Nigeria proscribes radical Islamic sect Boko Haram
Abuja: Nigeria's President Goodluck Jonathan has decreed that two radical Islamic outfits in the country, including Boko Haram sect, be classified as terror groups and approved their proscription.
The order gazetted as 'Terrorism prevention and proscription order 2013' affects Boko Haram and its splinter group Ansaru, two groups known for killings and kidnappings in the oil-rich African country.
Presidential spokesman Reuben Abati yesterday explained that this action of Jonathan "officially brings the activities of both groups within the purview of the Terrorism Prevention Act and any persons associated with the two groups can now be legally prosecuted and sentenced to penalties specified by the Act".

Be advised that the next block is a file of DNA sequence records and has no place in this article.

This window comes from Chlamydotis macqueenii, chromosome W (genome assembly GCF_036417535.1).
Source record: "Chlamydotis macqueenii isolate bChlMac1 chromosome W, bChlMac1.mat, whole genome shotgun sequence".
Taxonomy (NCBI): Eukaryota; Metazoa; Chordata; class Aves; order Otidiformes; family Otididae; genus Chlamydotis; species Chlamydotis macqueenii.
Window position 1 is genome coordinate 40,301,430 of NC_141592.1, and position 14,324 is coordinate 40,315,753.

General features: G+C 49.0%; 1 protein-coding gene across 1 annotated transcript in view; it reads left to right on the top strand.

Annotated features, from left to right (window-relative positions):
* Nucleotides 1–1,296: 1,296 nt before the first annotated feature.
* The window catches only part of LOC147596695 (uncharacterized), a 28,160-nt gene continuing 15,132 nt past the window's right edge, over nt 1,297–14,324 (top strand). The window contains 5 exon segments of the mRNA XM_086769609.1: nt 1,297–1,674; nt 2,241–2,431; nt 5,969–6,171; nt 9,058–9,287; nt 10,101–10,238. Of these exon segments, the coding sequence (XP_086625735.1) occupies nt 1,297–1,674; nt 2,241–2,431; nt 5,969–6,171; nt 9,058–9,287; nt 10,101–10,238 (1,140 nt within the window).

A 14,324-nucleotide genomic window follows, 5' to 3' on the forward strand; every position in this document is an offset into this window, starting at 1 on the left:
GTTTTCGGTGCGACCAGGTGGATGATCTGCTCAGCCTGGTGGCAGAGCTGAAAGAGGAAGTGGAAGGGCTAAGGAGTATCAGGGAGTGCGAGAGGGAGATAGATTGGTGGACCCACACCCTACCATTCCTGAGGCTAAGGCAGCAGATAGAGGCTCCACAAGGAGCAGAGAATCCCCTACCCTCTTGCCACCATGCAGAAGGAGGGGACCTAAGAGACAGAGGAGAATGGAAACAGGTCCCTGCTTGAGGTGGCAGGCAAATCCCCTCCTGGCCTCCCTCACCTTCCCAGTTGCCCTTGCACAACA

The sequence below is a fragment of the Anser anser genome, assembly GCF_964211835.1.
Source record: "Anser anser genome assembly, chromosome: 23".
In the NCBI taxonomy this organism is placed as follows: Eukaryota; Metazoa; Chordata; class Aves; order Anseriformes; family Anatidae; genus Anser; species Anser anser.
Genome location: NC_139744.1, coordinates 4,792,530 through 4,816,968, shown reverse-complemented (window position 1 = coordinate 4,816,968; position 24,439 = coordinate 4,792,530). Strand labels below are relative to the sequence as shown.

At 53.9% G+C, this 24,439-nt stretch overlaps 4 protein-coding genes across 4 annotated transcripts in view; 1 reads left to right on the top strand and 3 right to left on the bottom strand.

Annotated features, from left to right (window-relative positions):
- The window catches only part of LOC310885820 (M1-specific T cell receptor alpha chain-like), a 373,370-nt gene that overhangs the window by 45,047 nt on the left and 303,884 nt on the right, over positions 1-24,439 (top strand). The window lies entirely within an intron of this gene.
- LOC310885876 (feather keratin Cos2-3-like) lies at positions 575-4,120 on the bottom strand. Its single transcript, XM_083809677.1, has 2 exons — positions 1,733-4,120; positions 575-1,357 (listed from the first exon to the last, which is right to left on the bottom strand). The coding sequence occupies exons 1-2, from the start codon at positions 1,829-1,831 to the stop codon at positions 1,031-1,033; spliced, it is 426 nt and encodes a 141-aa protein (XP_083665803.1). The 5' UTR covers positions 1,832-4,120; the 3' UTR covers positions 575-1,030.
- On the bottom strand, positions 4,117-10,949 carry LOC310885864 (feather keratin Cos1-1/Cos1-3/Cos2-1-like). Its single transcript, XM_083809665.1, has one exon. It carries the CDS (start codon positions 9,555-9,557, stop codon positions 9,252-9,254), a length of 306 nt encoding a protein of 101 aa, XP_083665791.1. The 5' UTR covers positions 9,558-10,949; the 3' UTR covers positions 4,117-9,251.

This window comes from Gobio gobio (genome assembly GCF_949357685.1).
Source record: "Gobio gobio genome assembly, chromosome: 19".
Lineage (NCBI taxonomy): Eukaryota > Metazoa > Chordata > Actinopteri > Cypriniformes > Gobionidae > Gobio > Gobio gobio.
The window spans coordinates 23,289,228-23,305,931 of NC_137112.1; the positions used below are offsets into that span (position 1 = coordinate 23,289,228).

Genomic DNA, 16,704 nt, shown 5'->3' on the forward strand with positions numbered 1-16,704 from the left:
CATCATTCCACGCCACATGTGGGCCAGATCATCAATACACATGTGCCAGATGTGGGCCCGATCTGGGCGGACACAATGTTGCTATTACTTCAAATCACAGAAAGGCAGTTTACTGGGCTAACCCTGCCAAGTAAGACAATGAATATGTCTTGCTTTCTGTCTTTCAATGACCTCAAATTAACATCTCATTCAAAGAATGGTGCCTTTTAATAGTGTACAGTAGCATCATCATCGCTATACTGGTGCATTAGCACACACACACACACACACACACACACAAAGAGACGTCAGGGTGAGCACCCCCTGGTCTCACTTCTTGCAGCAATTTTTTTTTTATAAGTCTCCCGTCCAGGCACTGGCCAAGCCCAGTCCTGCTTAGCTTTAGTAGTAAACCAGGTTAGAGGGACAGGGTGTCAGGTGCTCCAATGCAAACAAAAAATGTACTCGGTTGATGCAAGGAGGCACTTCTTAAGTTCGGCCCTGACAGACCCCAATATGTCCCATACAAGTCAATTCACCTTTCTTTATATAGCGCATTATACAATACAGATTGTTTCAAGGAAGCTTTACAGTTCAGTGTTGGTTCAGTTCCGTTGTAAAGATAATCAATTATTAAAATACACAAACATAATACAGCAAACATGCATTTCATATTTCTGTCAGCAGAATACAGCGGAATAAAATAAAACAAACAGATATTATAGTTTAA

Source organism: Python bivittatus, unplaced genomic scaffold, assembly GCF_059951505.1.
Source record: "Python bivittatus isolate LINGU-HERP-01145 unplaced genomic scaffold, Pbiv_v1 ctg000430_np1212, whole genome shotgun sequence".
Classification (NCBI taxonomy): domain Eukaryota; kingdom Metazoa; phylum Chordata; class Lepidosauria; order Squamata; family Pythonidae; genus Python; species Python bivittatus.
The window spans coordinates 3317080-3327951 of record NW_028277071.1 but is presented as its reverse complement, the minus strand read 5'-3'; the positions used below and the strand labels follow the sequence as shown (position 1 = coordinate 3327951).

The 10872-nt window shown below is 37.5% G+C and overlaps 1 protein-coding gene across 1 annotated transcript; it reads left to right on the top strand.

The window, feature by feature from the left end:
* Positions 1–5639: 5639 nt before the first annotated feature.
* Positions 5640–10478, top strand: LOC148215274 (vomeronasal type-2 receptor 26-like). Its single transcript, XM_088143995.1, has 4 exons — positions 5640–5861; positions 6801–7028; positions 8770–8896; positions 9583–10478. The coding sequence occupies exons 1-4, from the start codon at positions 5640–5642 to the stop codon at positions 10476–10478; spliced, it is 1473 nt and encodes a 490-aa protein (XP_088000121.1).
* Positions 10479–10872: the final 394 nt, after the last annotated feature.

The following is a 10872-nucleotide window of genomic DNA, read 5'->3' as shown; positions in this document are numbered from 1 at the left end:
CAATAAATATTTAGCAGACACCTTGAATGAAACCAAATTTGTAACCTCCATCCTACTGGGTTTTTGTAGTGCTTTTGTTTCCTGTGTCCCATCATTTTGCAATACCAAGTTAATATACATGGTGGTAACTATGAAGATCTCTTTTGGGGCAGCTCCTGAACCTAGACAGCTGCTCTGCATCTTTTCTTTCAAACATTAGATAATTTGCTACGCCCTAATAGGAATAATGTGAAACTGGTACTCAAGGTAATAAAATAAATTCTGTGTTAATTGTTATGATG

On Monday, the United States government placed USD 7 million bounty on the leader of Boko Haram, Ibrahim Shekau, and yesterday the country stated the terror leader could be tried in the US if caught.
Boko Haram and Ansaru insurgents have been attacking government structures, killing politicians, government officials, traditional rulers, soldiers, police and civilians since 2009.
Over 2,000 people have been killed by their activities.
Recently, Jonathan declared a state of emergency in three states of Adamawa, Borno and Yobe where the terror groups are known to be more effective in their killing operations.
Nigerian Army moved in to the states and forcefully took over the camps where the groups organised themselves from, especially in Borno state and also released women and children they had as captives.
Earlier, an amnesty committee was inaugurated by the country's president in a bid to seek truce but the group rejected the offer in a video message broadcast by Shekau.
Boko Haram, a major terrorist group in Nigeria, wants to install an Islamic caliphate in the oil-rich African country with a population of 150 million people equally shared between the two major religions, Islam and Christianity.